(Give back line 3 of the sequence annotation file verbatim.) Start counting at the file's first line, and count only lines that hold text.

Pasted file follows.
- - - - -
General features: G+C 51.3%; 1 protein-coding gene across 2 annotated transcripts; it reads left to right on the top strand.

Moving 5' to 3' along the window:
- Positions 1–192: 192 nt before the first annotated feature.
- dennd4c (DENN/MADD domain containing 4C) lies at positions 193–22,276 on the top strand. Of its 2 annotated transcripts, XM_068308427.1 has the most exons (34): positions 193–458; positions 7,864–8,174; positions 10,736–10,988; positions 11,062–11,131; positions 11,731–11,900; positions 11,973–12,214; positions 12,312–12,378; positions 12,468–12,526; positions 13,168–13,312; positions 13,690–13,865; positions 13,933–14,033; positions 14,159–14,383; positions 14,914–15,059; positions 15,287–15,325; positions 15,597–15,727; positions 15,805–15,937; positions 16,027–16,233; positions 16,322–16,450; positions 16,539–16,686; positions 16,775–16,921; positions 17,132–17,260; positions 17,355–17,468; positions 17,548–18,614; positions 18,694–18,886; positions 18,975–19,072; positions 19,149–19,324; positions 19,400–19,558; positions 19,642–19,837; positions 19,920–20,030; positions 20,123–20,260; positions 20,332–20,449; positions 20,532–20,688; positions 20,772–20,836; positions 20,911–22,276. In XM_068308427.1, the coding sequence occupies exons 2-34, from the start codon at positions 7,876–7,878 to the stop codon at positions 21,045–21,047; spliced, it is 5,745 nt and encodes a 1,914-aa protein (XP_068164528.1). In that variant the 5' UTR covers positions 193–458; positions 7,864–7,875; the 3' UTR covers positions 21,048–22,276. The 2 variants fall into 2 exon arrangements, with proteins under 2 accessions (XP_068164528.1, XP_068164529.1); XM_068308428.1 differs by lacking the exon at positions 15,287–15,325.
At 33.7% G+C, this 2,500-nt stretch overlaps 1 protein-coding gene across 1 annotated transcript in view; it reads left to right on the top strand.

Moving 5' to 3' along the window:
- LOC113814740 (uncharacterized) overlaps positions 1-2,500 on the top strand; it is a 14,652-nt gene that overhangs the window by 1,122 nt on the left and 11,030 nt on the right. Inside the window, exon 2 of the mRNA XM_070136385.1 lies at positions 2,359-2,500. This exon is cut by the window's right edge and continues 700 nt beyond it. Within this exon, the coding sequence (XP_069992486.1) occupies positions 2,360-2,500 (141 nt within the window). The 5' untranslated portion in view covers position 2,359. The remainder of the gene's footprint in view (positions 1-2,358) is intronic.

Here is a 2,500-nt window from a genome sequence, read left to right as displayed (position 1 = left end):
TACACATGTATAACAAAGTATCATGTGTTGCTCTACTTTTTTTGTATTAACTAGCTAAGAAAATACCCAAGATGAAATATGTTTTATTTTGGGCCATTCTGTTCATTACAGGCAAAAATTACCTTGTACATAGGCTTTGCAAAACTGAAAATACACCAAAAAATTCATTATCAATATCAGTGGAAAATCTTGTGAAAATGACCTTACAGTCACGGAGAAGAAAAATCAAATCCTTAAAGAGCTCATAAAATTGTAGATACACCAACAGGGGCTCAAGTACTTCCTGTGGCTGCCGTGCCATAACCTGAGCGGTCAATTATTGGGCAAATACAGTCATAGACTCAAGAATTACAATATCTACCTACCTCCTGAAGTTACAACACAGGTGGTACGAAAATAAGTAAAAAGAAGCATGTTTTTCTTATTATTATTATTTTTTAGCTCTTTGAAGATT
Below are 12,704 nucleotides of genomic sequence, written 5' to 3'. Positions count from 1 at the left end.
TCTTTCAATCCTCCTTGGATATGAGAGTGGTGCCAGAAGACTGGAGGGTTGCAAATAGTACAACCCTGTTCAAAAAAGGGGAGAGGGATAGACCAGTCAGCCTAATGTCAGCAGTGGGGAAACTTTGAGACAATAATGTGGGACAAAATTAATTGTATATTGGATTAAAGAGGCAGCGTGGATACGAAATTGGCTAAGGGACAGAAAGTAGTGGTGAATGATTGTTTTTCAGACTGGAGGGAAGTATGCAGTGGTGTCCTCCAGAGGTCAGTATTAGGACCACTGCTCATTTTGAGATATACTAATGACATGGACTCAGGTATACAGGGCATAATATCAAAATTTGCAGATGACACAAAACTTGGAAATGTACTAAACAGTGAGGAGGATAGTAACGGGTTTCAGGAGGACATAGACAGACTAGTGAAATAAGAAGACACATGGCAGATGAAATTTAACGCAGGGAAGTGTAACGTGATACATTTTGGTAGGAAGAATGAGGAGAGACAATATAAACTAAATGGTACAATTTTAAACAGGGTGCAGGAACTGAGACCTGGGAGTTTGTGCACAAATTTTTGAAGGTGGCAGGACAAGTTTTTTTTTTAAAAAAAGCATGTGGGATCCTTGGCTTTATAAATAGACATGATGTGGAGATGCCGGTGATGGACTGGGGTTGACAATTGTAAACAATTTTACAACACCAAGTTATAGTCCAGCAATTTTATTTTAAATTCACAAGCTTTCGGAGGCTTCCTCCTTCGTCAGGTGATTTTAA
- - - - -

- Positions 1–192: 192 nt before the first annotated feature.